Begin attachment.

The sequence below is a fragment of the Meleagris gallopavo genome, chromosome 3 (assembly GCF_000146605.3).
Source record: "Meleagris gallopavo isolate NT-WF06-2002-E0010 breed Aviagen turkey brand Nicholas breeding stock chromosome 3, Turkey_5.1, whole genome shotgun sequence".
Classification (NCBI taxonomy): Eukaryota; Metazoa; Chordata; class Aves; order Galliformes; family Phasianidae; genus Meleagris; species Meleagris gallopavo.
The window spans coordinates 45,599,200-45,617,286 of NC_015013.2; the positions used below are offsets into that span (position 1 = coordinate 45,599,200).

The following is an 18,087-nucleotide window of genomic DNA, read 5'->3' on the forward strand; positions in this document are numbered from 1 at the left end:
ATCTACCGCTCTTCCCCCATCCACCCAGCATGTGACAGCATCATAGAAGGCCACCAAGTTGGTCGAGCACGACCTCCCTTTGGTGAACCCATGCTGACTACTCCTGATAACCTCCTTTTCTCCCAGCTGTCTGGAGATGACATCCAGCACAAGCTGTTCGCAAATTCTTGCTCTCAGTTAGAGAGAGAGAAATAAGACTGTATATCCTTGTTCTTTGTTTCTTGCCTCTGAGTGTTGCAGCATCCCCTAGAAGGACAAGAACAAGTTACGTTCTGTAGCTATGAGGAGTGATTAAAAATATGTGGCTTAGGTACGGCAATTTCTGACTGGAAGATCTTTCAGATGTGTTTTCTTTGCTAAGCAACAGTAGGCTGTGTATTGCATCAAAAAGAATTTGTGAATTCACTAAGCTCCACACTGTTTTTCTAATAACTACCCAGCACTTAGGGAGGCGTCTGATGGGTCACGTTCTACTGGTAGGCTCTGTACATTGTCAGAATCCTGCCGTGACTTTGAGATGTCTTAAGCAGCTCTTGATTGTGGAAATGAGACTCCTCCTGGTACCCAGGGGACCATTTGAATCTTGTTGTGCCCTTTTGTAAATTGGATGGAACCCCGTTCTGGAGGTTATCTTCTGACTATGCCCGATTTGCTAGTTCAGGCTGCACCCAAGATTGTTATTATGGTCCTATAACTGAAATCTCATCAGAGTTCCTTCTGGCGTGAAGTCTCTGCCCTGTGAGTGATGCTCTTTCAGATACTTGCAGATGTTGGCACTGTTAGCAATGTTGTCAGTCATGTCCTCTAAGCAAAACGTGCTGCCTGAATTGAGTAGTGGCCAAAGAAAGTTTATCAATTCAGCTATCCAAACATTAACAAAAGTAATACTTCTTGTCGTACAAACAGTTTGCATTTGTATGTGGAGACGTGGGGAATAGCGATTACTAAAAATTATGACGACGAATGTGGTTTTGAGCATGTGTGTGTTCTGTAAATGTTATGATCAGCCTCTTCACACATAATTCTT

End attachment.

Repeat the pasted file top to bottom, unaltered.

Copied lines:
The sequence below is a fragment of the Meleagris gallopavo genome, chromosome 3 (assembly GCF_000146605.3).
Source record: "Meleagris gallopavo isolate NT-WF06-2002-E0010 breed Aviagen turkey brand Nicholas breeding stock chromosome 3, Turkey_5.1, whole genome shotgun sequence".
Classification (NCBI taxonomy): Eukaryota; Metazoa; Chordata; class Aves; order Galliformes; family Phasianidae; genus Meleagris; species Meleagris gallopavo.
The window spans coordinates 45,599,200-45,617,286 of NC_015013.2; the positions used below are offsets into that span (position 1 = coordinate 45,599,200).

The following is an 18,087-nucleotide window of genomic DNA, read 5'->3' on the forward strand; positions in this document are numbered from 1 at the left end:
ATCTACCGCTCTTCCCCCATCCACCCAGCATGTGACAGCATCATAGAAGGCCACCAAGTTGGTCGAGCACGACCTCCCTTTGGTGAACCCATGCTGACTACTCCTGATAACCTCCTTTTCTCCCAGCTGTCTGGAGATGACATCCAGCACAAGCTGTTCGCAAATTCTTGCTCTCAGTTAGAGAGAGAGAAATAAGACTGTATATCCTTGTTCTTTGTTTCTTGCCTCTGAGTGTTGCAGCATCCCCTAGAAGGACAAGAACAAGTTACGTTCTGTAGCTATGAGGAGTGATTAAAAATATGTGGCTTAGGTACGGCAATTTCTGACTGGAAGATCTTTCAGATGTGTTTTCTTTGCTAAGCAACAGTAGGCTGTGTATTGCATCAAAAAGAATTTGTGAATTCACTAAGCTCCACACTGTTTTTCTAATAACTACCCAGCACTTAGGGAGGCGTCTGATGGGTCACGTTCTACTGGTAGGCTCTGTACATTGTCAGAATCCTGCCGTGACTTTGAGATGTCTTAAGCAGCTCTTGATTGTGGAAATGAGACTCCTCCTGGTACCCAGGGGACCATTTGAATCTTGTTGTGCCCTTTTGTAAATTGGATGGAACCCCGTTCTGGAGGTTATCTTCTGACTATGCCCGATTTGCTAGTTCAGGCTGCACCCAAGATTGTTATTATGGTCCTATAACTGAAATCTCATCAGAGTTCCTTCTGGCGTGAAGTCTCTGCCCTGTGAGTGATGCTCTTTCAGATACTTGCAGATGTTGGCACTGTTAGCAATGTTGTCAGTCATGTCCTCTAAGCAAAACGTGCTGCCTGAATTGAGTAGTGGCCAAAGAAAGTTTATCAATTCAGCTATCCAAACATTAACAAAAGTAATACTTCTTGTCGTACAAACAGTTTGCATTTGTATGTGGAGACGTGGGGAATAGCGATTACTAAAAATTATGACGACGAATGTGGTTTTGAGCATGTGTGTGTTCTGTAAATGTTATGATCAGCCTCTTCACACATAATTCTT